hy did the Georgia case lead news headlines and social media above all others? Celebrity status and social media played a big part in this.

Celebrity Clashes with Activists

Headlines over the last week were dominated with calls for a “Sex Strike” spearheaded by actress Alyssa Milano, who expressed outrage over passage of the Georgia bill.

Milano issued a call to action via tweet, “Until women have legal control over our own bodies we just cannot risk pregnancy. JOIN ME by not having sex until we get bodily autonomy back.”

Milano has been living in Georgia for two years while filming the television series, Insatiable. Her tweet was met with immediate backlash by Georgia activists who had previously counseled the actress against her first effort, a call for a general boycott of the entire state.

Prominent Black female leaders in the activist and social work fields had asked Milano to be mindful of the negative effect a work boycott would have across the state, particularly in minority communities. Georgia offers generous tax credits to entice production studios to work in the state. AJC reported 2018 that revenues generated from over 400 projects topped $2.7 billion in direct spending. Past projects included The Black Panther and The Avengers films as well as Walking Dead and Milano’s own project.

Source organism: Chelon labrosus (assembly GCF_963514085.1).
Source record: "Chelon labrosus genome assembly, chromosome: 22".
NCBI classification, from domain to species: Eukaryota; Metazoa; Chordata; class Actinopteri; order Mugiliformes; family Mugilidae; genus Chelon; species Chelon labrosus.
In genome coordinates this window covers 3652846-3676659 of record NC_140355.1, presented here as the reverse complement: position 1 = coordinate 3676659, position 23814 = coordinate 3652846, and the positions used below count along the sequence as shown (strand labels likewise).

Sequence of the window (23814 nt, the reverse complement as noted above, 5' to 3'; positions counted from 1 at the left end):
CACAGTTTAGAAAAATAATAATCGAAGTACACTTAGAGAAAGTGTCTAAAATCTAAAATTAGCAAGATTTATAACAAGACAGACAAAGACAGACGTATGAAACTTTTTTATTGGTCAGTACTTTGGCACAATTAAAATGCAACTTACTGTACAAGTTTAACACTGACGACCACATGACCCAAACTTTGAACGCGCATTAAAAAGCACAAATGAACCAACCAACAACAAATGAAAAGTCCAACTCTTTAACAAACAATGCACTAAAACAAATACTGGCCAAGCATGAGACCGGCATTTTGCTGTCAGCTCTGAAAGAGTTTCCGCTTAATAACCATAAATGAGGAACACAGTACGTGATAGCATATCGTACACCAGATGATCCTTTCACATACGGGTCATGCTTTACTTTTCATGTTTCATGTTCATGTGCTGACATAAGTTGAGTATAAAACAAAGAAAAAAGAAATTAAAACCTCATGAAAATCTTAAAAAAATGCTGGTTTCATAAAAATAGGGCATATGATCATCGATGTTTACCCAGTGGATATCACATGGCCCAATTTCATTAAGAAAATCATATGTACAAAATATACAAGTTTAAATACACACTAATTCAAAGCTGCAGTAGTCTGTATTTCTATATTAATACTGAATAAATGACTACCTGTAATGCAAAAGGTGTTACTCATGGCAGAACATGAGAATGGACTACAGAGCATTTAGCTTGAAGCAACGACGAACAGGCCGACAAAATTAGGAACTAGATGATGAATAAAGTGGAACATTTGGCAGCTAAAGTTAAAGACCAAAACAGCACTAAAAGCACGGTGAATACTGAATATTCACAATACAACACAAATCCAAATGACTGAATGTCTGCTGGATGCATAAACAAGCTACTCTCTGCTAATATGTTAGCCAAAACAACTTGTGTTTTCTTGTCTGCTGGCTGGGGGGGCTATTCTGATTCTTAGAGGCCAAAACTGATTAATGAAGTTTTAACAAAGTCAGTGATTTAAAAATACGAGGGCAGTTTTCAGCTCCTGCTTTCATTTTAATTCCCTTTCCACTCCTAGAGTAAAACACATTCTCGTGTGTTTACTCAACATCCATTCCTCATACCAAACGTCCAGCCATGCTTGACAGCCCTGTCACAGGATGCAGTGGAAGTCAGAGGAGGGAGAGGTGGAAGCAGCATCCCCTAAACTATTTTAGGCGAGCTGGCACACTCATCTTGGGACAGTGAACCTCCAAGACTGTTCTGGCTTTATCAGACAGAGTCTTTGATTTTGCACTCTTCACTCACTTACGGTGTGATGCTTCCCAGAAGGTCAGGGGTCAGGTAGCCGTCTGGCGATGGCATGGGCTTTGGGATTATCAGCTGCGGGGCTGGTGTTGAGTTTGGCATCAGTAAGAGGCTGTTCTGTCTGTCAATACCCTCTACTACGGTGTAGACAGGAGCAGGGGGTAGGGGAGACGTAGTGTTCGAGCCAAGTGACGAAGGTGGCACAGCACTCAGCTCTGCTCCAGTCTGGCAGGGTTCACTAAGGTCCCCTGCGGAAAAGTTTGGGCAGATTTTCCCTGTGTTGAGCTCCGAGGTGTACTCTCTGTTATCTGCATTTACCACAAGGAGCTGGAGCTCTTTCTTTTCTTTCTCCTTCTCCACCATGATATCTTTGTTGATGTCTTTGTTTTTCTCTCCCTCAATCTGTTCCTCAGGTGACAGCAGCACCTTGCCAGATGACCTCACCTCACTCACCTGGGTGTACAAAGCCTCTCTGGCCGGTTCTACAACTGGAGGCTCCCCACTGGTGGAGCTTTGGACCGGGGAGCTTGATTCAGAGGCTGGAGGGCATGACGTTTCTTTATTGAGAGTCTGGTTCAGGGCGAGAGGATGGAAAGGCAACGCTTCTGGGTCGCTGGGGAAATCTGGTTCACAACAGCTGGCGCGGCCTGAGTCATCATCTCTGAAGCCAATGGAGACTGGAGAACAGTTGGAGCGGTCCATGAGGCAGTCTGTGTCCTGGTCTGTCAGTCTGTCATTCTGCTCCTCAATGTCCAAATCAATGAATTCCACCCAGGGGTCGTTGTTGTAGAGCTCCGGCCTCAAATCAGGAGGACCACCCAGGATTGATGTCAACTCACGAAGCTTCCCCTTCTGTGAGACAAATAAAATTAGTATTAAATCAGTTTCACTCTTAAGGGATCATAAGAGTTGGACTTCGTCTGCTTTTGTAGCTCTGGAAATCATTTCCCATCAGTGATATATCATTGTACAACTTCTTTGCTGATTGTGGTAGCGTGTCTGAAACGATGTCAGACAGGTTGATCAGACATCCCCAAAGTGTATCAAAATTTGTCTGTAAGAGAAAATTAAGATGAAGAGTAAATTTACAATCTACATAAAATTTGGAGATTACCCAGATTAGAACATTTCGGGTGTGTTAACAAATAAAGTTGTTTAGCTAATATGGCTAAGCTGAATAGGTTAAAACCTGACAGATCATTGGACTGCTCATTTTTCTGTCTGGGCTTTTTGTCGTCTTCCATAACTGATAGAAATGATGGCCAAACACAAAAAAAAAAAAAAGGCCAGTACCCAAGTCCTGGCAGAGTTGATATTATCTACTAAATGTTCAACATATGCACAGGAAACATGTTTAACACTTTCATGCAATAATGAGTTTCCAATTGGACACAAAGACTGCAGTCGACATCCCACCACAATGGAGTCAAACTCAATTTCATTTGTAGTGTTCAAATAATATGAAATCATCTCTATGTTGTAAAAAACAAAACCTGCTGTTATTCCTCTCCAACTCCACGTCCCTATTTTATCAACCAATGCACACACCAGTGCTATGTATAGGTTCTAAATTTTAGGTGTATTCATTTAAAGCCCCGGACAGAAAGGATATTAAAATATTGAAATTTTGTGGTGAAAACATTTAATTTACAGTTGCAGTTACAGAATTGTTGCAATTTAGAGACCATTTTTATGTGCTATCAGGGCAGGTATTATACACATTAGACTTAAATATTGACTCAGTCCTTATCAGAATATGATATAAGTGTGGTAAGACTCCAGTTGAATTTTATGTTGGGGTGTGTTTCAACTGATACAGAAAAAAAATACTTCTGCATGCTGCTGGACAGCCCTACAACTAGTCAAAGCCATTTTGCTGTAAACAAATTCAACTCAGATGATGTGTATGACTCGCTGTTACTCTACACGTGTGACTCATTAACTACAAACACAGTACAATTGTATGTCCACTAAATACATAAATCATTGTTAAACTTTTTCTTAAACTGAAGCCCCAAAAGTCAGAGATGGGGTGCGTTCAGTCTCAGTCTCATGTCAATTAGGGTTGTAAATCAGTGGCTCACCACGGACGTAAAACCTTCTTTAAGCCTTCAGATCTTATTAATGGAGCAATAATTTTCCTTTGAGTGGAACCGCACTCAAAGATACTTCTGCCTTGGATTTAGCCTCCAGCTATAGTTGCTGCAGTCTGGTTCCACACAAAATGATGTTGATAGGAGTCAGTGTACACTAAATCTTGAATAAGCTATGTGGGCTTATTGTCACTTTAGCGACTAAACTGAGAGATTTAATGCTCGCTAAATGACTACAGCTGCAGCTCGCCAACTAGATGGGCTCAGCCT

twitter post by Anoa

Twitter @TheWayWithAnoa, https://twitter.com/TheWayWithAnoa/status/1127980758868680706 Heedless of the economic effect and council of local politicians like former Gubernatorial Candidate Stacey Abrahams, as well as activist Anoa, who writes a blog and hosts her podcast focused on socioeconomic topics from a black perspective, The Way with Anoa, Milano issued a call for a “Sex Strike” soon after. Activists had had enough and began pushing back.

The actress may have been well intentioned, but opponents argued that she was tone deaf, and refused to work with local allies, ignoring their good work. They argue that her continued push for a boycott or strike of some kind may jeopardize future efforts toward meaningful action.

In the end, it was clear that the focus was on a single draconian law while decades of work and struggle were ignored. This is similar to Republican lawmakers who proposed the legislation by choosing to focus on one issue while a clear threat to life and lack of access to quality care has been staring them in the face for over a decade.

For now, Georgia taxpayers should prepare to fund a massive legal challenge on behalf of anti abortion interest groups.

Author’s Update: On Wednesday, May 15, 2019, Alabama Governor Kay Ivey signed into law a bill that restricts abortion at any stage and imposes heavy criminal penalties of clinicians who participate in the procedure. Actress Alyssa Milano has since tweeted that she just become aware of the existence of Klan organizations across the county, citing her sheltered upbringing as a child start for the cause of her confusion.